Using a Q value ~ 2500 this can be reduced to a range of around 4096.
I get a speed up of 2.5 times. Much lower than expected.

Looking through the source code of all 3 programs. Some suggestions:-
1. There is too much overhead in all 3 programs. Most of the specializations theoretically should make the program faster but I think they are making it slower. Simplifying the code might make it faster.

2. In Mtsieve there is a function GenericSubsequenceHelper::FindBestQ()
A better Q can be found using gcd. There are simpler ways of finding best Q. The best theoretical Q might not always be the fastest.

3. For the babystep and giantstep code, using a hashmap/bitmap instead of a hashtable can make the program much faster with no significant extra memory use.

4. The program (srsieve2) can be ported to a GPU in most cases (as long as the range is not too large or the weight is extremely low). For low weight sequences a GPU version will be very helpful as they cannot be sieved very far on the CPU.

Let me know if you are interested in implementing any of the above and need help.

Thanks.

Last fiddled with by Citrix on 2020-04-23 at 04:59
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Old 2020-04-23, 12:18   #251
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Quote:
Originally Posted by Citrix View Post
I was sieving a range of 10M for my extreme low weight k.
Using a Q value ~ 2500 this can be reduced to a range of around 4096.
I get a speed up of 2.5 times. Much lower than expected.

Looking through the source code of all 3 programs. Some suggestions:-
1. There is too much overhead in all 3 programs. Most of the specializations theoretically should make the program faster but I think they are making it slower. Simplifying the code might make it faster.

2. In Mtsieve there is a function GenericSubsequenceHelper::FindBestQ()
A better Q can be found using gcd. There are simpler ways of finding best Q. The best theoretical Q might not always be the fastest.

3. For the babystep and giantstep code, using a hashmap/bitmap instead of a hashtable can make the program much faster with no significant extra memory use.

4. The program (srsieve2) can be ported to a GPU in most cases (as long as the range is not too large or the weight is extremely low). For low weight sequences a GPU version will be very helpful as they cannot be sieved very far on the CPU.

Let me know if you are interested in implementing any of the above and need help.
I appreciate your feedback.

As for #1, I'm not certain if you are referring to srsieve2 or srsieve/sr1sieve/sr2sieve. If srsieve2, I'm open to suggestions. Note that I aim for easy of development/support over speed. Sacrificing up to 1 percent to achieve that is acceptable because I can typically make up for it in other areas. Also for srsieve2, it is still a work in progress. You have probably noticed that it is designed to switch the helper/worker if certain conditions are met as each helper/worker will have very different logic meant to optimize in certain ways.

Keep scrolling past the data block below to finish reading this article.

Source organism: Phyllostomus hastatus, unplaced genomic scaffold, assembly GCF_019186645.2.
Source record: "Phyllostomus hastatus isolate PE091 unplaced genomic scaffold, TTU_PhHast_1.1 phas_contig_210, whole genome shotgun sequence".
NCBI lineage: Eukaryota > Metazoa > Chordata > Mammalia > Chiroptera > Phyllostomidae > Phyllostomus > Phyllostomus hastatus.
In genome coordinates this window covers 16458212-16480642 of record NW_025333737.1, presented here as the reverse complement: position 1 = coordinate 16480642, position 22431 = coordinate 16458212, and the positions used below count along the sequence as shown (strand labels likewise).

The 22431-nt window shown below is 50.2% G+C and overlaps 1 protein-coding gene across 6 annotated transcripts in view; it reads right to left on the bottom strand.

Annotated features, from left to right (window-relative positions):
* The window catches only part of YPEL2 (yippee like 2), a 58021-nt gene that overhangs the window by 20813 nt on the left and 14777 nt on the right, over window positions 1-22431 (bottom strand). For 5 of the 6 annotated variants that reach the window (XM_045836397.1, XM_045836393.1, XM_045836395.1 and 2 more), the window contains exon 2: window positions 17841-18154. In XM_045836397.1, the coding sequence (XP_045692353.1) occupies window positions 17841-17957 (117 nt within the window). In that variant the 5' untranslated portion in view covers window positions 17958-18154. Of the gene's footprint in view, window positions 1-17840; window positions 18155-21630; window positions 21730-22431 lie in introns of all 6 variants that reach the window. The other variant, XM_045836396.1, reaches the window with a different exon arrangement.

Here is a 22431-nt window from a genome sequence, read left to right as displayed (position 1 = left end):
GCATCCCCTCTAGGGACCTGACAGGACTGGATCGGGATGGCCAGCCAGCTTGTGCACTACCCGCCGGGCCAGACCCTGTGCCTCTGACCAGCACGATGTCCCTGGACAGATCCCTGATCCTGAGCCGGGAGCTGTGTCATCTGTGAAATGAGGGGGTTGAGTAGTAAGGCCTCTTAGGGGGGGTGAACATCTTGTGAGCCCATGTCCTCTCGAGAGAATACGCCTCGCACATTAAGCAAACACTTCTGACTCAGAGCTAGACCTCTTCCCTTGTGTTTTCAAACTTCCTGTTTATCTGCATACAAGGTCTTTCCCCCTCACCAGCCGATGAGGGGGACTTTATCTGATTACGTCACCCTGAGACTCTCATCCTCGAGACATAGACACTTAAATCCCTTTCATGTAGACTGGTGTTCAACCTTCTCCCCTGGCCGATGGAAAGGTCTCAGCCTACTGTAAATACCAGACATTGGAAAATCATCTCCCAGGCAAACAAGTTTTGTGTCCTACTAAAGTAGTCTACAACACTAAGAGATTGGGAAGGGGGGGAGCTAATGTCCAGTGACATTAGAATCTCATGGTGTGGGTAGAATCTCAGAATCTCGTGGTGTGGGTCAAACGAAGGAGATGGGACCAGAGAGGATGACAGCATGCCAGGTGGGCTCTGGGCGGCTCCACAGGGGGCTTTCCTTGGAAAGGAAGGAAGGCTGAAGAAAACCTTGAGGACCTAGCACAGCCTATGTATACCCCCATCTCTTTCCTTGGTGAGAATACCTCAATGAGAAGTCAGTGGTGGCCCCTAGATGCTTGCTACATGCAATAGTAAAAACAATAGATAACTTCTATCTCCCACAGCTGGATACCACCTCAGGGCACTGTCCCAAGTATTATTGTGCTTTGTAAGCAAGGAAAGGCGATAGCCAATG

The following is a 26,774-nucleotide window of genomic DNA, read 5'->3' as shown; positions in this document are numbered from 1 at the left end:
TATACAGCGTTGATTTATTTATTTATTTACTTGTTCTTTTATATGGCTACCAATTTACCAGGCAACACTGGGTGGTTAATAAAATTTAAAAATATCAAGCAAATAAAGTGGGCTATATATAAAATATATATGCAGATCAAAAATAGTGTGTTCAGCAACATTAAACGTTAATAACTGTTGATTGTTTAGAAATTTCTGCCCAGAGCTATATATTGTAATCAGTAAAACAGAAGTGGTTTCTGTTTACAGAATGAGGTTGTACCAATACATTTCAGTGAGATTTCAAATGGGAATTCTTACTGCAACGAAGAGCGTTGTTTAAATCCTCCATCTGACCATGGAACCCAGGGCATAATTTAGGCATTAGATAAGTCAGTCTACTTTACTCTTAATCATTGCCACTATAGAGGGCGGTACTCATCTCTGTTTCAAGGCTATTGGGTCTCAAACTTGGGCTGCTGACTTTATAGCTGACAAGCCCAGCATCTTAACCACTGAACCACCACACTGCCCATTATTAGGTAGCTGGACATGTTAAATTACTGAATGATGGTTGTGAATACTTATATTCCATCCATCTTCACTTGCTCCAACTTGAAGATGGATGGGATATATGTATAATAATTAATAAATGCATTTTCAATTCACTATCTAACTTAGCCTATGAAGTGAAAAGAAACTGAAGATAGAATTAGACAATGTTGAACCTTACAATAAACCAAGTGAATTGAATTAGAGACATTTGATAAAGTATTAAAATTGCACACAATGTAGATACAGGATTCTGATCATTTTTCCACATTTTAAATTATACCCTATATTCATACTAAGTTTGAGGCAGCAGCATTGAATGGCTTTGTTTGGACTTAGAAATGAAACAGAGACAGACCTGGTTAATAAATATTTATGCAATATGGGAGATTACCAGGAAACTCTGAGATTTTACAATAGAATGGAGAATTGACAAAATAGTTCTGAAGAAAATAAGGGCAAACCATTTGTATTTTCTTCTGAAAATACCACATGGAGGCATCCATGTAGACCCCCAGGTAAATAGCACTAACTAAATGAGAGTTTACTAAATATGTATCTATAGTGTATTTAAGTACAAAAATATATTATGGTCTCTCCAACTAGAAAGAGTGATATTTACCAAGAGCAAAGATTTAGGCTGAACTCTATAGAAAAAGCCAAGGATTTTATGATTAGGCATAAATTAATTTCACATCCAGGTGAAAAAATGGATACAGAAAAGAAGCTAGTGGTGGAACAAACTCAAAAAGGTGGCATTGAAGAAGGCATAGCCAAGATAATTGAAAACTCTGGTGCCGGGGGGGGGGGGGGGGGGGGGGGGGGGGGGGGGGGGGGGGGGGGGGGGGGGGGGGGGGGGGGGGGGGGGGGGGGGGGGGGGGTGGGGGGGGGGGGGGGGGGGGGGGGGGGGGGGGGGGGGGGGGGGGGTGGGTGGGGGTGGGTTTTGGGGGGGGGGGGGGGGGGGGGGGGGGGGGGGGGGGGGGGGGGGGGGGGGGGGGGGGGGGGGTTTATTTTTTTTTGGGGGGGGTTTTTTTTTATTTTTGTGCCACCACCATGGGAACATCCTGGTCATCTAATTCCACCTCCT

As for #3, I did try to implement a hashmap, but the performance was worse. I didn't dig into determining why as the implementation I had was supposed to be one of the fastest.

As for #4, it is on my radar, but I haven't don anything yet. My focus has been on implementing the Legendre tables that sr1sieve and sr2sieve have, but bsgs code using those tables a hornet's nest.

I'm open to any suggestions. If you want to play around with the code and try your hand at some optimizations, I'm all for it.

To continue this, we can either move this discussion to the mtsieve thread, to a new thread, or take offline via PM or e-mail. If we keep it online then other participants of this forum can add their knowledge to the discussion or can learn from it.
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Old 2020-04-23, 14:12   #252
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Quote:
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If we keep it online then other participants of this forum can add their knowledge to the discussion or can learn from it.
And enjoy reading it
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Old 2020-04-23, 15:17   #253
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I created this thread for mtsieve improvemets.